The silkmoth-piloted robot
The silkmoth "steers" by walking on an air-floated polystyrene ball
A couple of small fans mounted on the front of the robot (lower left) helped channel the pheromones up toward the moth
A total of 14 male moths were put “behind the wheel” (or above it, to be precise), and they were all able to guide the robot to the pheromone source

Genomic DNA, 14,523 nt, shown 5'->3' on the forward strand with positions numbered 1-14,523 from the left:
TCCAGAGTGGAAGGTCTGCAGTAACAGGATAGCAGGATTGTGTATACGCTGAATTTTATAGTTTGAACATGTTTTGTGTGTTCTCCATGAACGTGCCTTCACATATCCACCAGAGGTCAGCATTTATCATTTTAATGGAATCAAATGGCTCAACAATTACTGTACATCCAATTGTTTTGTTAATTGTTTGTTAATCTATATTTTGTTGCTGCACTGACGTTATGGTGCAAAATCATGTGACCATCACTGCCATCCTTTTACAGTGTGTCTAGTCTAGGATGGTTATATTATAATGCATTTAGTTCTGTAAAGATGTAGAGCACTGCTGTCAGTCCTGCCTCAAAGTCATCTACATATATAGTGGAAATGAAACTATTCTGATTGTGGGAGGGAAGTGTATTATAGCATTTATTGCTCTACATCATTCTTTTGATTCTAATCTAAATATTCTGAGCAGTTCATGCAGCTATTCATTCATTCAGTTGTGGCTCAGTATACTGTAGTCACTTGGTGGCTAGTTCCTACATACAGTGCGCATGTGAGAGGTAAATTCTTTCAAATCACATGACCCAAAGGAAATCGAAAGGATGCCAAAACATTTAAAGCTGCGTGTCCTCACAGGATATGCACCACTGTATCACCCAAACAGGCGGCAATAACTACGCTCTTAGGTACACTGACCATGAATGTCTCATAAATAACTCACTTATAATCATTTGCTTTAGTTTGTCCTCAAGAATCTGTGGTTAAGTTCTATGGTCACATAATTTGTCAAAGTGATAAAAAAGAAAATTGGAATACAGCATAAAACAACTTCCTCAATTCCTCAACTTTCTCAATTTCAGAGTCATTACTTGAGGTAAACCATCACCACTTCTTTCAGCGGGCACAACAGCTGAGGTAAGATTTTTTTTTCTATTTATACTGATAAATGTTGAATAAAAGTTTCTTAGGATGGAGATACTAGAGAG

In the future, we may have autonomous robots that follow scents to track down gas leaks, rescue disaster victims trapped in debris, or perform other duties. While the algorithms that drive such robots could perhaps just be made up from scratch, scientists from the University of Tokyo are instead looking to the insect world for inspiration. To that end, they recently created a two-wheeled robot that was successfully driven by female-seeking male silkmoths.
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